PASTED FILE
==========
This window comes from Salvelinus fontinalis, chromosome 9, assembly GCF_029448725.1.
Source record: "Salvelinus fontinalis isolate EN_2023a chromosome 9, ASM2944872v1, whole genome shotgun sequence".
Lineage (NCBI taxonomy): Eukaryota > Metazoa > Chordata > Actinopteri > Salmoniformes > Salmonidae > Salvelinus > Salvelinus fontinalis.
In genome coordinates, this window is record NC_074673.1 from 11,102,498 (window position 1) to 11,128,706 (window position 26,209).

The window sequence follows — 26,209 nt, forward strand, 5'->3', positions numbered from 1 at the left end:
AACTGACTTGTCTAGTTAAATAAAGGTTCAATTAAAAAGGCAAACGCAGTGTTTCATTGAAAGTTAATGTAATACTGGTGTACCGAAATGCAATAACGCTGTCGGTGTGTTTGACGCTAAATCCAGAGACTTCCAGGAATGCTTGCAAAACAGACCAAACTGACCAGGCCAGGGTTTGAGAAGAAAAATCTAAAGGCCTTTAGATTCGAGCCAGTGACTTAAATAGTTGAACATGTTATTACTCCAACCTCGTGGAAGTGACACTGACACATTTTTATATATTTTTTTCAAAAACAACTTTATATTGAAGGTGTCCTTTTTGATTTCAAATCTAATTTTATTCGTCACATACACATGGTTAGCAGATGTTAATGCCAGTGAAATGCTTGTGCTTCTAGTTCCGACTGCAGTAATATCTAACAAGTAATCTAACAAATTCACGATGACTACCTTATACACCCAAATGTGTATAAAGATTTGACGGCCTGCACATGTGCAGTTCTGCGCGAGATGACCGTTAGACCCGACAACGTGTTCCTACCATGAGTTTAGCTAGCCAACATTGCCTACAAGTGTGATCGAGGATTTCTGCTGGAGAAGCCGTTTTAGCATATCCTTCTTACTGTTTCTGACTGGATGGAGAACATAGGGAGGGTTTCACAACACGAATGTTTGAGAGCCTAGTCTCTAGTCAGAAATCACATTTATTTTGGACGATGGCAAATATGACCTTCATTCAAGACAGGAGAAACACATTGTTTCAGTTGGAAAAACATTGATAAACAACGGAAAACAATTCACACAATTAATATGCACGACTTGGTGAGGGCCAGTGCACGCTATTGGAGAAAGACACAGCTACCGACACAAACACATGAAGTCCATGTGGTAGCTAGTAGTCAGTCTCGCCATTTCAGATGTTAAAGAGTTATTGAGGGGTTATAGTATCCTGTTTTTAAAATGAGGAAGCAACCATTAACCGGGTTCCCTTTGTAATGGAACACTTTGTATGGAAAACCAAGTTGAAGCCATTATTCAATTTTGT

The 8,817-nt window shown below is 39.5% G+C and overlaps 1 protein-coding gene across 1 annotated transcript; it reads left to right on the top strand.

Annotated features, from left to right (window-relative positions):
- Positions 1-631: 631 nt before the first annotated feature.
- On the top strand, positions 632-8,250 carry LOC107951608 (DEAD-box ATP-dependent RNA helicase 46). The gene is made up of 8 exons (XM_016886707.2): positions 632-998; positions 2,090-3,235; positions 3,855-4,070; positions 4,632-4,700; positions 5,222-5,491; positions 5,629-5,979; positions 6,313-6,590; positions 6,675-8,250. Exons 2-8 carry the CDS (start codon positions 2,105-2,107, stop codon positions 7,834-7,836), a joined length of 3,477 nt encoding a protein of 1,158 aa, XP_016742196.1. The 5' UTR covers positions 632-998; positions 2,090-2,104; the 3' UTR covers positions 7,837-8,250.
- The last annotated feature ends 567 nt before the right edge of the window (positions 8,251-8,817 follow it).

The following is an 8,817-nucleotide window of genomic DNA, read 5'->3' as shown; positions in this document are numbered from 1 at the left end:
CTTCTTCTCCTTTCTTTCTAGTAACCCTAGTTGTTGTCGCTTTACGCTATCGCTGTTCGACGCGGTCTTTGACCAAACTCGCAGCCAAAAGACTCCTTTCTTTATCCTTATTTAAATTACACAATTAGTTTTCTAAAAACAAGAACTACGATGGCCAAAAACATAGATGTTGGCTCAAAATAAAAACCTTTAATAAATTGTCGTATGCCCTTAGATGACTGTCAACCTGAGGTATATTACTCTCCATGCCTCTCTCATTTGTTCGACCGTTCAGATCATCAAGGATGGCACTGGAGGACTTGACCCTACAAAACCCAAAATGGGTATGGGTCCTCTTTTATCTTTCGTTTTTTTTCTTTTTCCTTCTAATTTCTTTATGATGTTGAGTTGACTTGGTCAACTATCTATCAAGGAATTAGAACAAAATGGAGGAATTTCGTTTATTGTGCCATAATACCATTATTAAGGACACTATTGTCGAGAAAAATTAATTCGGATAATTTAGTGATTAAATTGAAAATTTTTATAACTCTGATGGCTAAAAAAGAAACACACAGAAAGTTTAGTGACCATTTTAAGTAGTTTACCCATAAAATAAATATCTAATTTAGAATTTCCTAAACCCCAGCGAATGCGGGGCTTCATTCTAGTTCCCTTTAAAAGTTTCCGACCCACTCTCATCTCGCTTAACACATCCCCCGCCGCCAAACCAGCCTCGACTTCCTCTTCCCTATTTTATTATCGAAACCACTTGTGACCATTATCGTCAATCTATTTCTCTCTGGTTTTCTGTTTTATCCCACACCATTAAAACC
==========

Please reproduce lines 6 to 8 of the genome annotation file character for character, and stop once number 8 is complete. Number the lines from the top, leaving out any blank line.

AACTGACTTGTCTAGTTAAATAAAGGTTCAATTAAAAAGGCAAACGCAGTGTTTCATTGAAAGTTAATGTAATACTGGTGTACCGAAATGCAATAACGCTGTCGGTGTGTTTGACGCTAAATCCAGAGACTTCCAGGAATGCTTGCAAAACAGACCAAACTGACCAGGCCAGGGTTTGAGAAGAAAAATCTAAAGGCCTTTAGATTCGAGCCAGTGACTTAAATAGTTGAACATGTTATTACTCCAACCTCGTGGAAGTGACACTGACACATTTTTATATATTTTTTTCAAAAACAACTTTATATTGAAGGTGTCCTTTTTGATTTCAAATCTAATTTTATTCGTCACATACACATGGTTAGCAGATGTTAATGCCAGTGAAATGCTTGTGCTTCTAGTTCCGACTGCAGTAATATCTAACAAGTAATCTAACAAATTCACGATGACTACCTTATACACCCAAATGTGTATAAAGATTTGACGGCCTGCACATGTGCAGTTCTGCGCGAGATGACCGTTAGACCCGACAACGTGTTCCTACCATGAGTTTAGCTAGCCAACATTGCCTACAAGTGTGATCGAGGATTTCTGCTGGAGAAGCCGTTTTAGCATATCCTTCTTACTGTTTCTGACTGGATGGAGAACATAGGGAGGGTTTCACAACACGAATGTTTGAGAGCCTAGTCTCTAGTCAGAAATCACATTTATTTTGGACGATGGCAAATATGACCTTCATTCAAGACAGGAGAAACACATTGTTTCAGTTGGAAAAACATTGATAAACAACGGAAAACAATTCACACAATTAATATGCACGACTTGGTGAGGGCCAGTGCACGCTATTGGAGAAAGACACAGCTACCGACACAAACACATGAAGTCCATGTGGTAGCTAGTAGTCAGTCTCGCCATTTCAGATGTTAAAGAGTTATTGAGGGGTTATAGTATCCTGTTTTTAAAATGAGGAAGCAACCATTAACCGGGTTCCCTTTGTAATGGAACACTTTGTATGGAAAACCAAGTTGAAGCCATTATTCAATTTTGT

The 8,817-nt window shown below is 39.5% G+C and overlaps 1 protein-coding gene across 1 annotated transcript; it reads left to right on the top strand.

Annotated features, from left to right (window-relative positions):